I'm trying to find some sort of job where I a) get to use mostly logical/scientific/non-subjective skills b) get to interact with human beings a good bit of the time, not always in a combative way and c) feel like I'm making a positive contribution to the world.
I went into engineering type work out of undergrad because it made good money and looked to be a growth field and worked there for over a decade, while debating if it was the right work for me.
A career test said I was too extroverted for engineering and suggested several health care fields, including nursing, plus stuff like teaching. At the time I thought I could never handle nursing because I couldn't tolerate blood, and I'd avoided biology since high school for similar reasons. I've since found I'm much more tolerant of blood than I used to be. Like helping my dad take his blood sugar during a hypoglycemic episode, or watching someone draw blood from me.
I picked another health care field based on it made good money and was a growth field. But I found that the health care field was based a lot on philosophy and psychology, and I strongly disagreed with some of the philosophical underpinnings. So I quit partway through, after being hospitalized for depression.
I then tried to go to school to refresh my engineering skills, but I've found I dread the prospects of going back to a desk job sitting at a computer all day.
I've had more bouts with depression, and have found that whenever I am on medication that seems to work effectively for the depression, I am very prone to insomnia and shift my sleep schedule so I'm up most of the night and sleep into the afternoon. So that gets rid of another objection to nursing - that they frequently work nights.
Before I got into school for the other health care field, I'd considered nursing if I hadn't gotten in, but I only know about nursing schools in the area where I used to live. Most of those had wanted microbiology and chemistry for their BSN programs, which I hadn't had.
I'm now trying to figure out if I should look into an ADN program in the state I live in now. I know both nursing school and nursing work can be very stressful. I don't know if I should do an LPN program first, work a couple years, and then do ADN or BSN? I figure that I only have 20 years left to work, so getting a BSN might not be worth it.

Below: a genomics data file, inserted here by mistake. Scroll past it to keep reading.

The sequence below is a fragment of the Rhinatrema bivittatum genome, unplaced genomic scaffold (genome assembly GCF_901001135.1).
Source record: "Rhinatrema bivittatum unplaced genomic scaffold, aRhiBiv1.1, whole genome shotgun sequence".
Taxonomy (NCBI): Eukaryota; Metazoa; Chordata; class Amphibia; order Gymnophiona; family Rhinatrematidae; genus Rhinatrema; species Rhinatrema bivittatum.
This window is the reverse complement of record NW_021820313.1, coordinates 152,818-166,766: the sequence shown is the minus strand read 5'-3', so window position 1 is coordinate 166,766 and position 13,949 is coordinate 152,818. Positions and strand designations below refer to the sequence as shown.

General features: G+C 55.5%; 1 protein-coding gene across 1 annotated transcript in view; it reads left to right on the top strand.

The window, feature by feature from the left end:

My depression appears to flare up whenever I'm under a lot of stress. I was a really good student in high school - got into a school ranked in the top 20 in the country. My grades in college varied. The engineering classes I took didn't get the best grades. My community college prerequisites for the other health care program were pretty good, mostly A's. I do much better when I have paper textbooks and can mostly work away from the computer. Oh, I forgot to mention, I've also got ADHD. And I don't know if the concussion I got in a car accident a couple years ago had impacted my ability to study.
One of the reasons I'm thinking about nursing, is that I'm interested in psychiatric nursing. However, at this point I've got psychiatric records at three of the major hospital systems in the area. I know that HIPAA and tracking of who reads medical records is supposed to block people looking at them. But one of the messages earlier said not to mention mental health history to your coworkers, or your nursing school.
What about mentioning my fibromyalgia to prospective schools? It looks like most nursing schools have a lockstep program, where everybody has to take the same classes. That was part of the problem I had in the previous health care program. I tried to take a reduced load and it didn't work out. But I'm off the anti-depressant that made me need much more sleep than other people.